|The Millennium Star|
Photo: Oliver Strange Agency
Officially listed as the third biggest diamond ever found, the lump of crystallized carbon which became the Millennium Star was discovered in the diamond fields of the Democratic Republic of Congo - or Zaire as it was at the time. According to one story, the diamond, which weighed 777-carats (155 grammes) in its rough form, was found in 1992 near Mbuji-Mayi, a 'one-horse diamond town'.
A village chief acted on behalf community co-operative to sell it to De Beers, receiving a record price for a rough diamond. The sellers were expecting to receive cash for the stone and the De Beers representative had great difficulty in persuading them to accept a token amount of cash and have the rest paid into a bank account, which the company representative helped to organize.
According to another version of the discovery legend, two diamond 'pickers' dug a shallow hole, found the monster and took it to their local De Beers office. They also took along a negotiator, who settled for receiving all of the cash in the office as a down-payment on an eventual purchase price of $6.2million. The 'pickers' attempted to leave the area but they were not quick enough to avoid a beating from the local military for failing to give them a cut of the selling price.
Yet a third version of the legend claims that the diamond was manufactured in the former East Germany. It is know that there was a Soviet client technology centre at Potsdam, an industrial town to the south of Berlin. Such centres were established in satellite countries to avoid exposing Soviet citizens to industrial processes which involved a high risk of explosions and/or chemical contamination. Production of artificial diamonds is known to involve the use of high temperatures and pressures, and exotic, often toxic, chemicals.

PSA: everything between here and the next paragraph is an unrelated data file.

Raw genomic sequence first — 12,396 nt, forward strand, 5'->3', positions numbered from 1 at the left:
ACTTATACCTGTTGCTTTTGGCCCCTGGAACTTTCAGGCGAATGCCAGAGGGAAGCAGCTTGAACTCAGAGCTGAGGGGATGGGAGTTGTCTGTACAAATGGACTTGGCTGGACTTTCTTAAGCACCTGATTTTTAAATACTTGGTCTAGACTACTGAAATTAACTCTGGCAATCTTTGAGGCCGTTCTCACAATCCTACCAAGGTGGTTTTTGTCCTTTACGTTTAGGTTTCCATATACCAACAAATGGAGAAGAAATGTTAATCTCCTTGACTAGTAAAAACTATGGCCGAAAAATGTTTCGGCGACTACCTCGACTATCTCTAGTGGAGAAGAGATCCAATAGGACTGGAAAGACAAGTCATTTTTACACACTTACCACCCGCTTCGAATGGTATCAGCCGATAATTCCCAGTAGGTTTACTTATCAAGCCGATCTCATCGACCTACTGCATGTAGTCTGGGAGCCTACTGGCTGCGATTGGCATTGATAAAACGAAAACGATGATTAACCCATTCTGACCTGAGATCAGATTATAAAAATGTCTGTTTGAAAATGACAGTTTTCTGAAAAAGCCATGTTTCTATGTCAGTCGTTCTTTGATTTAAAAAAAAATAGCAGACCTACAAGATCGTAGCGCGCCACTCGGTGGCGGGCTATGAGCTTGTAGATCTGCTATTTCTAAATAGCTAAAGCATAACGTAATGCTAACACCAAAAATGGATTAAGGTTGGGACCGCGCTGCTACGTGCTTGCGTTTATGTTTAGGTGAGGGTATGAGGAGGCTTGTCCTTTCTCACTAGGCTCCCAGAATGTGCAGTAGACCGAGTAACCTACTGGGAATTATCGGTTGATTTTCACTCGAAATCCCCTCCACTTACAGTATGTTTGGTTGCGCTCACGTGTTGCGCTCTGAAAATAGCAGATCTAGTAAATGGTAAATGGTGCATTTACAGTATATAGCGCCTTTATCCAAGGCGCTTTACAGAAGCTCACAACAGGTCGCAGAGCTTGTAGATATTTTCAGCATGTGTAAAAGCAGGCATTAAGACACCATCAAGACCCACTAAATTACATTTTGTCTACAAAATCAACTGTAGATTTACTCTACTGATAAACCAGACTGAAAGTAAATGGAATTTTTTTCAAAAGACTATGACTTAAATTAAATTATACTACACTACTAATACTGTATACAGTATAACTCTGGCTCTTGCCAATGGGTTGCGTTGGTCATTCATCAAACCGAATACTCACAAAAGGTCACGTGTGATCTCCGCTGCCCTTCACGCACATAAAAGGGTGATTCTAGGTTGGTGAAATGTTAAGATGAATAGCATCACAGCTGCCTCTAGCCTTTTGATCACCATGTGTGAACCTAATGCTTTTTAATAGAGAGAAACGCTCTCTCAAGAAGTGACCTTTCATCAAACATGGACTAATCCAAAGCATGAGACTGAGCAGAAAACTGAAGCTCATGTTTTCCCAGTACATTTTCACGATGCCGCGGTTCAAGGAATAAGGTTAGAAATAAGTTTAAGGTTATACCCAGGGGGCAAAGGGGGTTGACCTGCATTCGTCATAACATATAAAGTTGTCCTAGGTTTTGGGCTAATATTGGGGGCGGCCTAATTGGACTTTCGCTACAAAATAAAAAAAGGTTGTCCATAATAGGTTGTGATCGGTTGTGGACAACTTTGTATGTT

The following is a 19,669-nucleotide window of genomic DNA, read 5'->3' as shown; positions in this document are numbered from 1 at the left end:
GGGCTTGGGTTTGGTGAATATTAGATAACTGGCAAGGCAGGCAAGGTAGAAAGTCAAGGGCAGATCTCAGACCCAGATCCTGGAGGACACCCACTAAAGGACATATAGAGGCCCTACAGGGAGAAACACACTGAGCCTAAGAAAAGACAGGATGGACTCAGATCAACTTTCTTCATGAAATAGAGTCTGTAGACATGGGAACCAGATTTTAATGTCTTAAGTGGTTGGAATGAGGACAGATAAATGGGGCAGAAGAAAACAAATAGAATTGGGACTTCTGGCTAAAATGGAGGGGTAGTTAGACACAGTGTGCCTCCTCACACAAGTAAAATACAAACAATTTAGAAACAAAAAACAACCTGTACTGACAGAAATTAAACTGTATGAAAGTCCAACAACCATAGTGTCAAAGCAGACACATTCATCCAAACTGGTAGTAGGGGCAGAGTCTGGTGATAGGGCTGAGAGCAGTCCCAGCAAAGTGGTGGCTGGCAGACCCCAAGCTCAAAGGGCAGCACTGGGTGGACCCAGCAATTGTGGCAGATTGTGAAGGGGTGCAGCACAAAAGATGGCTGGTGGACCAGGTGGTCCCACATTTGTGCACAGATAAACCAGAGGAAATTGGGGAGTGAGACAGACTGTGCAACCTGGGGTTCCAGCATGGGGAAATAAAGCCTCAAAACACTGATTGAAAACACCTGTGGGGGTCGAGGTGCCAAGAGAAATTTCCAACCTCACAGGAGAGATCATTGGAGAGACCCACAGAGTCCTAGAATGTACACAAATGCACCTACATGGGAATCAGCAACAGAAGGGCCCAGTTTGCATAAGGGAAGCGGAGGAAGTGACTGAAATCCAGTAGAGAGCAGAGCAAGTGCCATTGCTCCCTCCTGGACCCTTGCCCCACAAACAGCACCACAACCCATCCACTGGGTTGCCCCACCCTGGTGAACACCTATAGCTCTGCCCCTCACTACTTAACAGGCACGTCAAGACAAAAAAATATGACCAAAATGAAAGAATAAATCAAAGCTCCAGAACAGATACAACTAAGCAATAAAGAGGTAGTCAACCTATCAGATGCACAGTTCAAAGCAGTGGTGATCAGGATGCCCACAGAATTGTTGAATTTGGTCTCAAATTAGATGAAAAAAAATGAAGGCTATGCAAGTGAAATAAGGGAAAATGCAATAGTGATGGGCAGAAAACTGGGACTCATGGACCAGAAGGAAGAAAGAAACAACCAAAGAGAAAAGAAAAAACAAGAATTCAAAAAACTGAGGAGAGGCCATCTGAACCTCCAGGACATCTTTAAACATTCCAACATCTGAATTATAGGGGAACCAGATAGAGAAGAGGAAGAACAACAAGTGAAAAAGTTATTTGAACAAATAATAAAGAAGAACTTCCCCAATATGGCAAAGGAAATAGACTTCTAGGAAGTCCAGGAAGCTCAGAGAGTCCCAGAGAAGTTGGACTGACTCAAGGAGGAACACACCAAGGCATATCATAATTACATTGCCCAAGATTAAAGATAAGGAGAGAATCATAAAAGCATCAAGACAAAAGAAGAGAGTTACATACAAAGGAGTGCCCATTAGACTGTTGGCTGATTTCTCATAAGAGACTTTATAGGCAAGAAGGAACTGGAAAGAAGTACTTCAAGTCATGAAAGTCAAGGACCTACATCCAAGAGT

The diamond is said to be the work of the late Professor Doktor Erwin Gneisz, who died in mysterious circumstances in June of 1989. It was the only product of a multi-million-dollar research programme, which had to be abandoned as the professor took the secret of his sole success to the grave.
The Democratic Republic of Congo, the more likely source of the stone, is one of the world's Big Three diamond producers, with official sales of around $400million and trading in illegally mined stones estimated at a further $500million. Mbuji-Mayi is currently occupied by soldiers from Zimbabwe as part of an unacknowledged government programme to horn in on the diamond trade to generate much needed foreign currency. Finding out what happened there a decade ago is well nigh impossible.
Whatever its origins, the stone was examined by company experts at De Beers for six months before cutting and polishing began. The experts used sophisticated scanners and computers to chart its internal structure. Specialists in New York, Antwerp and South Africa worked on the stone for three years to reduce it to the 203.04 carat Millennium Star. The finished gemstone is two inches long and the largest flawless, pear-shaped diamond in the world.
There are just 102 finished diamonds weighing more than 100 carats at the time of writing. The Millennium Star takes third place behind the First Star of Africa (530 carats), which is mounted in the sceptre used by the Queen at her coronation, and the Second Star of Africa (317 carats), which is mounted in the Imperial State Crown word by the Queen when she opens parliament.
The Millennium Collection is an attractive target for thieves as diamonds are easy to conceal, easy to transport across international frontiers and (normally) easily to dispose of. According to the experts, however, it would be extremely difficult to find someone wealthy enough to buy the largest stone if it were stolen. In fact, it could only be stolen to order as it is "unique and immediately recognizable". It is not something which could be stored for a few years and then sold as "it would be like stealing the Mona Lisa from the Louvre".
Other than holding it to ransom, the only fairly safe way to dispose of the Millennium Star would be to cut it up and create smaller stones. This process would shed a great deal of the value and an expert could still identify fragments of the Millennium Star. But if the thieves had succeeded in strolling off with the entire collection of diamonds - worth around £350million, they would have been able to sell the stones for more than enough to keep all of them in decadent luxury for the rest of their lives.
filed by Dana Howmaj [firstname.lastname@example.org]
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